Migration narratives

The subject of the fifth Bergen Summer Research School is «Transnational Migration and Global Development».

Illustrajonsfoto brukt ifm sak om Bergen Summer Research School
MANGE I KØEN: Tross den økonomiske krisen er det fortsatt mange fra mindre utviklede land som ønsker seg et bedre liv og forsøker å komme seg til Europa.

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Globalisation has always been at the heart of the Bergen Summer Research School (BSRS), and this year’s event is no different.

– We are interested in looking at subjects such as transnational migration flows, problems related to emigration and immigration, and the relationships immigrants have to their home countries and the diaspora, says Mette Andersson. – There will be a transnational perspective regarding economic, cultural, social, and political aspects of migration flow.

Andersson is scientific coordinator for BSRS 2012 and professor of sociology at the University of Bergen (UiB). She heads a scientific committee of ten people, who have spent the last year preparing the programme for BSRS 2012.

– As in the past, this year’s BSRS will represent a meeting point between the South and the North, and we work hard to make the workshop as interdisciplinary as possible, Andersson says.

Four workshops

There will be four workshops in this year’s BSRS, which deals in various ways with the overarching subject of transnational migration.

In its first four years BSRS took place over a two-week period, with the writing and presentation of papers as an integral part. This year’s BSRS takes place over three content-packed days, with papers submitted beforehand.

– It is less of a school this time and more of a PhD research conference, Andersson admits. – But it is still about dialogue with the students, and gives them an opportunity to discuss their writing.

According to Andersson, 38 PhD students have been admitted to this year’s courses. She is intrigued that the organisers have once again been able to draw talented students from all over the world.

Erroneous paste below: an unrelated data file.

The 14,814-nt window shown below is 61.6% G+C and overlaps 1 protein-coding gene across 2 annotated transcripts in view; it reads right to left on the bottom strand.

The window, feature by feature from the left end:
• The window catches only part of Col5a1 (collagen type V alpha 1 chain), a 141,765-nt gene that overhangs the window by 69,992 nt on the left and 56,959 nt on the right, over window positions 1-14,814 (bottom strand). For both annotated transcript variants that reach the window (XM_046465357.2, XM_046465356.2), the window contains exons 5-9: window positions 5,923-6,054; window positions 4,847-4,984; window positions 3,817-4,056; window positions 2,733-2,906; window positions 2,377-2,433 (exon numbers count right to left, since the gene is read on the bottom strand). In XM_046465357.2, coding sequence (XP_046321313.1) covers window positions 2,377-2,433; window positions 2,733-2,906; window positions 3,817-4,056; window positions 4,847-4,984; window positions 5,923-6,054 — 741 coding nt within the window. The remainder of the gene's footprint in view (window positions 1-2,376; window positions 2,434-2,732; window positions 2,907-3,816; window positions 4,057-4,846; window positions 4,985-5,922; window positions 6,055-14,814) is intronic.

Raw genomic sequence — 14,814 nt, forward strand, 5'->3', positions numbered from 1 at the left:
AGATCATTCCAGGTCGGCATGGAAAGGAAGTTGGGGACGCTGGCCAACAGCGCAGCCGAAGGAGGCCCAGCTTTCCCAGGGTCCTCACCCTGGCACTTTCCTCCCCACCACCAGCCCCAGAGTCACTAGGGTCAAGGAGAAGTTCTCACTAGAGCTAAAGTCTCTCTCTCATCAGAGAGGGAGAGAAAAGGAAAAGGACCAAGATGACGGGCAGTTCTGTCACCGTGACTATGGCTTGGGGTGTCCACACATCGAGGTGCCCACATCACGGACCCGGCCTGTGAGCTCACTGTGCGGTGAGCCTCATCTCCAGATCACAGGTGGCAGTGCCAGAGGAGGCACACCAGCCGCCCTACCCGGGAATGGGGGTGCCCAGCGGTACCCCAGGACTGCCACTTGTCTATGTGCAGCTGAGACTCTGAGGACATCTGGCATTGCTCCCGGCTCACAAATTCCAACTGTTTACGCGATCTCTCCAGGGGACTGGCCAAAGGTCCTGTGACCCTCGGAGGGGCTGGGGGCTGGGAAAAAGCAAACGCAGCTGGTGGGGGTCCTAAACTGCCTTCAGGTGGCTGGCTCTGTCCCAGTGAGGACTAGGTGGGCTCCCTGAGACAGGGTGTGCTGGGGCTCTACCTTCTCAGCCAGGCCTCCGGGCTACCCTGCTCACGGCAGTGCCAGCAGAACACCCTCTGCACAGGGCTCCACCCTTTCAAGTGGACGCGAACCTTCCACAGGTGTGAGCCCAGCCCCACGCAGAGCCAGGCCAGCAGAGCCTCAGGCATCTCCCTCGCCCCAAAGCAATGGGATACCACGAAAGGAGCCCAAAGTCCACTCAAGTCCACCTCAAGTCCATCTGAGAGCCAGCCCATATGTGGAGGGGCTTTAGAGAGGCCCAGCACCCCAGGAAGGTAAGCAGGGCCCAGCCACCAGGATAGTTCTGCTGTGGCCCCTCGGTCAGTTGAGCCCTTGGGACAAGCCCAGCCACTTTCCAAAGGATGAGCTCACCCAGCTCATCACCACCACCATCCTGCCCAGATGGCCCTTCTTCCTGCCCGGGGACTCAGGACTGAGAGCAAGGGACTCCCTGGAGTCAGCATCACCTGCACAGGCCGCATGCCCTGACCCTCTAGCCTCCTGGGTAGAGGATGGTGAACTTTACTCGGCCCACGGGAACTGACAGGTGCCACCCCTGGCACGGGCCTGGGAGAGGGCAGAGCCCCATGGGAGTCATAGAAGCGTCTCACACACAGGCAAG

Fuelling discussion

To aid students from poorer countries, the BSRS always sets aside resources to allow students to apply for grants that cover expenses such as travel and accommodation.

Andersson believes that this is the very key to getting a group of students as diverse as possible, thus fuelling discussion and creating debates that represent different cultural, social, political, and religious viewpoints. This diversity has always been at the heart of the BSRS.

In addition to the four workshops, there are five keynote speakers who will give lectures on subjects related to the main theme. The keynotes are all open to the general public, as is a public meeting, which is co-organised by the BSRS, the City of Bergen, and the Bergen Chamber of Commerce and Industry. The theme for the latter is «Ethnic discrimination in the Norwegian labour market» and is part of the summer school’s commitment to building bridges between academia and the outside world.

As has been the case at previous BSRS's, several events will be open to the general public. For the full programme, please visit the BSRS's home page. For details about public key note lectures, please use the calendar on the right of the page.

A version of this article is printed in UiB's research and education magazine Hubro international edition 2012/2013.